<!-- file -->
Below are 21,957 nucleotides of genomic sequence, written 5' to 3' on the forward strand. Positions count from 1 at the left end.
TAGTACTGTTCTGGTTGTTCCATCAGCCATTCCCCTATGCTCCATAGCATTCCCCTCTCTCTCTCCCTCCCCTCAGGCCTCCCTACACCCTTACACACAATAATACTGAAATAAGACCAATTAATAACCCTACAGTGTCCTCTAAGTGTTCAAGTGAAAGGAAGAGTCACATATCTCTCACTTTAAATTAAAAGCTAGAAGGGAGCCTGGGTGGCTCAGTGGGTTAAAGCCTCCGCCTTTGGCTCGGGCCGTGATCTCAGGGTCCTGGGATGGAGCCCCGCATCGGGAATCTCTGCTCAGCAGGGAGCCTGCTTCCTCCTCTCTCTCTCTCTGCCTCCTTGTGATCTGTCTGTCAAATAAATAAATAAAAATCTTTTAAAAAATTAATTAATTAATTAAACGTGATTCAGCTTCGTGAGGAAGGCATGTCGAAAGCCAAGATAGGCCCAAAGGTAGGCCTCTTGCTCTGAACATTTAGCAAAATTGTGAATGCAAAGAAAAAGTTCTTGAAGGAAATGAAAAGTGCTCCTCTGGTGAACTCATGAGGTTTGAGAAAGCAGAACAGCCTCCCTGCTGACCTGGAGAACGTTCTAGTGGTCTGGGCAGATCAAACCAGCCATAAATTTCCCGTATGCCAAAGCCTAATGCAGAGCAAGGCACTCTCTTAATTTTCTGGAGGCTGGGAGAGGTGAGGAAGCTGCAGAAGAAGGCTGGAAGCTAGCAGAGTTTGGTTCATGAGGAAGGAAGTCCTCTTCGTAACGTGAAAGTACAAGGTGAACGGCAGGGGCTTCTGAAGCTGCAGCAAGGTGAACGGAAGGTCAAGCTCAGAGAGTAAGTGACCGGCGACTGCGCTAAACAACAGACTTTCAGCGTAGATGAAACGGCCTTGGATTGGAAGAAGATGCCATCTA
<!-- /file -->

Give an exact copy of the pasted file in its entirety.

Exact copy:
Below are 21,957 nucleotides of genomic sequence, written 5' to 3' on the forward strand. Positions count from 1 at the left end.
TAGTACTGTTCTGGTTGTTCCATCAGCCATTCCCCTATGCTCCATAGCATTCCCCTCTCTCTCTCCCTCCCCTCAGGCCTCCCTACACCCTTACACACAATAATACTGAAATAAGACCAATTAATAACCCTACAGTGTCCTCTAAGTGTTCAAGTGAAAGGAAGAGTCACATATCTCTCACTTTAAATTAAAAGCTAGAAGGGAGCCTGGGTGGCTCAGTGGGTTAAAGCCTCCGCCTTTGGCTCGGGCCGTGATCTCAGGGTCCTGGGATGGAGCCCCGCATCGGGAATCTCTGCTCAGCAGGGAGCCTGCTTCCTCCTCTCTCTCTCTCTGCCTCCTTGTGATCTGTCTGTCAAATAAATAAATAAAAATCTTTTAAAAAATTAATTAATTAATTAAACGTGATTCAGCTTCGTGAGGAAGGCATGTCGAAAGCCAAGATAGGCCCAAAGGTAGGCCTCTTGCTCTGAACATTTAGCAAAATTGTGAATGCAAAGAAAAAGTTCTTGAAGGAAATGAAAAGTGCTCCTCTGGTGAACTCATGAGGTTTGAGAAAGCAGAACAGCCTCCCTGCTGACCTGGAGAACGTTCTAGTGGTCTGGGCAGATCAAACCAGCCATAAATTTCCCGTATGCCAAAGCCTAATGCAGAGCAAGGCACTCTCTTAATTTTCTGGAGGCTGGGAGAGGTGAGGAAGCTGCAGAAGAAGGCTGGAAGCTAGCAGAGTTTGGTTCATGAGGAAGGAAGTCCTCTTCGTAACGTGAAAGTACAAGGTGAACGGCAGGGGCTTCTGAAGCTGCAGCAAGGTGAACGGAAGGTCAAGCTCAGAGAGTAAGTGACCGGCGACTGCGCTAAACAACAGACTTTCAGCGTAGATGAAACGGCCTTGGATTGGAAGAAGATGCCATCTA